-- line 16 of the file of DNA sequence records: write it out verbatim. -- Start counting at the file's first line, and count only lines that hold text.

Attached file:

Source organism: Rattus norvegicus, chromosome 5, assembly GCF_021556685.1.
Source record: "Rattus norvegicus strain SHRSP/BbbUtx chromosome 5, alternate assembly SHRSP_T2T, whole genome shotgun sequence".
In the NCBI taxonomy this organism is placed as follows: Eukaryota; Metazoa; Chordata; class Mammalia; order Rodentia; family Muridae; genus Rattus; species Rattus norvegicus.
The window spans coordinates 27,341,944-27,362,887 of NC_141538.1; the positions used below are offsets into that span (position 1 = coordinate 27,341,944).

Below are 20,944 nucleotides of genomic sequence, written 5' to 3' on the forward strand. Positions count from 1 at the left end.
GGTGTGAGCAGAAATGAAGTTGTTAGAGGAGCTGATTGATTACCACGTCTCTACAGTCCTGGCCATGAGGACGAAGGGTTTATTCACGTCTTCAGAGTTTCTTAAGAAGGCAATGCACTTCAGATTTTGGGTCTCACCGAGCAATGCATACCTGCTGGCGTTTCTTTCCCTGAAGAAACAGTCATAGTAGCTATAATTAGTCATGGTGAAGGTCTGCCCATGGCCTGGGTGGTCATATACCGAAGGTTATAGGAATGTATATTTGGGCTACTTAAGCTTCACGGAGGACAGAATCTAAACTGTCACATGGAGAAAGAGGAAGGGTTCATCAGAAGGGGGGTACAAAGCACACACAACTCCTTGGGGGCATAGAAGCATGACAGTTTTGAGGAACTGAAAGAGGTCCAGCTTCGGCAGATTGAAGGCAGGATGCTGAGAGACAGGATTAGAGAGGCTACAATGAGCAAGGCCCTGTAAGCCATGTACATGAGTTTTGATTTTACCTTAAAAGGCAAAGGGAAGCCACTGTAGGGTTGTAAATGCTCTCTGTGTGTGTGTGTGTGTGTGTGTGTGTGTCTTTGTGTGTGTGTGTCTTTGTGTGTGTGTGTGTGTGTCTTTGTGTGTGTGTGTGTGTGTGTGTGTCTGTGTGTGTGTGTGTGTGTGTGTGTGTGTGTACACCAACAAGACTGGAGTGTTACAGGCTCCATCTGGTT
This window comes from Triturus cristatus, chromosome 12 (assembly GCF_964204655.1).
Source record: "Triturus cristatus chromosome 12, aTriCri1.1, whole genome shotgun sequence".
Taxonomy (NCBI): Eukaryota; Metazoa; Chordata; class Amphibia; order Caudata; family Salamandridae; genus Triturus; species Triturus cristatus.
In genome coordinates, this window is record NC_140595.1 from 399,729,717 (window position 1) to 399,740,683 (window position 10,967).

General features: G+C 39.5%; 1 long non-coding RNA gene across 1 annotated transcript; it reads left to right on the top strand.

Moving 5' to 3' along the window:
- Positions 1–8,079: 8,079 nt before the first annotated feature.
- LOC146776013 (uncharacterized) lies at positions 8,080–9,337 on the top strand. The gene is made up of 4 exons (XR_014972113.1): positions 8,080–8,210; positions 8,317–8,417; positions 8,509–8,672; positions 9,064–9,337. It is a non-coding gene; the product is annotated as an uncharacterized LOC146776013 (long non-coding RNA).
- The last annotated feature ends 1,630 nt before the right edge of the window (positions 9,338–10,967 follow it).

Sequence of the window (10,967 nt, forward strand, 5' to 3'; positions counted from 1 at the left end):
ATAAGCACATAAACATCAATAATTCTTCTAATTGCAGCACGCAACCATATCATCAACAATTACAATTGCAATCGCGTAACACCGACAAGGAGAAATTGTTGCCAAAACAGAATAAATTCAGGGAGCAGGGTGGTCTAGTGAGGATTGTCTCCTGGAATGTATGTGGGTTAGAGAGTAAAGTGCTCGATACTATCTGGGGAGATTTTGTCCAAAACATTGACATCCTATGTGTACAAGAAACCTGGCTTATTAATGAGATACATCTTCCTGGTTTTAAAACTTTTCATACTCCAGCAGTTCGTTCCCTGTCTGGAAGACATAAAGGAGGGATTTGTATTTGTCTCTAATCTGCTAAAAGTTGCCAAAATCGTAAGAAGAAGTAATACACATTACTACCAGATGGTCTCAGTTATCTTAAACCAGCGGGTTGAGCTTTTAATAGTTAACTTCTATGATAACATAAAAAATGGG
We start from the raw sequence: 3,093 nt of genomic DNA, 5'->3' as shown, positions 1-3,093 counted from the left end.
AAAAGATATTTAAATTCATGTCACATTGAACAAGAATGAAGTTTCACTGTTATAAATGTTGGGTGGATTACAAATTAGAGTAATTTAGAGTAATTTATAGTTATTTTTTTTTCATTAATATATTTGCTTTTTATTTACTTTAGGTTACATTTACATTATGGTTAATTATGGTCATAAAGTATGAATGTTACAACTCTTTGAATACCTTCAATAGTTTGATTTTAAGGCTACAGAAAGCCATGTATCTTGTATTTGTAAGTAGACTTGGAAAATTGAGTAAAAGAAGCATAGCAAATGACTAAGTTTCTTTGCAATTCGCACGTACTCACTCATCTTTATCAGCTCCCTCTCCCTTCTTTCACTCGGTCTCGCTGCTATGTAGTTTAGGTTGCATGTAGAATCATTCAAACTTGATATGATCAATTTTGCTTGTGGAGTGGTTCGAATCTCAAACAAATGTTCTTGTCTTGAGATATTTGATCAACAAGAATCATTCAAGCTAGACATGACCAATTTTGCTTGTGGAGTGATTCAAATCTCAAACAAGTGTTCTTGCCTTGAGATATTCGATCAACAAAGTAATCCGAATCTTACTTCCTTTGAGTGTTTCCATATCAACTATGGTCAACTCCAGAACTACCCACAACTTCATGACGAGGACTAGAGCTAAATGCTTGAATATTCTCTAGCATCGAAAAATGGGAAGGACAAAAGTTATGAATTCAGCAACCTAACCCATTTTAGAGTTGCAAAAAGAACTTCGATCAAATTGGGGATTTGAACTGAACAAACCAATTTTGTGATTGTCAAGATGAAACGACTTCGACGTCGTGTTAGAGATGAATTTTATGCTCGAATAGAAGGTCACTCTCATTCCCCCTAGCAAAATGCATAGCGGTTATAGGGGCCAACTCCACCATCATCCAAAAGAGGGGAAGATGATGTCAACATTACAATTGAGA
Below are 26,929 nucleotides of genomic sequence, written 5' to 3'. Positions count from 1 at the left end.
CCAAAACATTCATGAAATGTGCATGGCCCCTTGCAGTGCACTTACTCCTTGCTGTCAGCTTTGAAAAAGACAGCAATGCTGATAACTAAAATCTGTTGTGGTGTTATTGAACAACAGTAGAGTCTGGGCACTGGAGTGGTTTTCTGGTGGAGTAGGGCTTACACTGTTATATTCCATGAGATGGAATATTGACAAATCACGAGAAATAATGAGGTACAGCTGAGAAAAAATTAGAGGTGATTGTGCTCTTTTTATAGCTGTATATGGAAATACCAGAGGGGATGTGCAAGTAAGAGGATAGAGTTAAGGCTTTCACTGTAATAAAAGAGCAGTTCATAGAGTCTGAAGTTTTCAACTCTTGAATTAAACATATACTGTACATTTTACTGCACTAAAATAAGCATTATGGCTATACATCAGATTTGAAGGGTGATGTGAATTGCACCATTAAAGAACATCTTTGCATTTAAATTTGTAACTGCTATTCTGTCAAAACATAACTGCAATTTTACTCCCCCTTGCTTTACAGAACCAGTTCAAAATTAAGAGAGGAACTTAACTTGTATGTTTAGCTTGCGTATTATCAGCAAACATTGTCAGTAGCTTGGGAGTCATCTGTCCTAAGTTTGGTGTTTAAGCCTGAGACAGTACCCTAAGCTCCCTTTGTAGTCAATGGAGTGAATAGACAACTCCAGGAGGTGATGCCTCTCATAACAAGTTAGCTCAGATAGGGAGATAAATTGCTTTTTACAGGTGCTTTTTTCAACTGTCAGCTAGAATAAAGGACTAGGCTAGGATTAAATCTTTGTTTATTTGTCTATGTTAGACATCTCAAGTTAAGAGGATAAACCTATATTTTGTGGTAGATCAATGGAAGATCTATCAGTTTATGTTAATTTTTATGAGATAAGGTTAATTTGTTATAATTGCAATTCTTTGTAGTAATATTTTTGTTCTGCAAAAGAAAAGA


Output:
Sequence of the window (10,967 nt, forward strand, 5' to 3'; positions counted from 1 at the left end):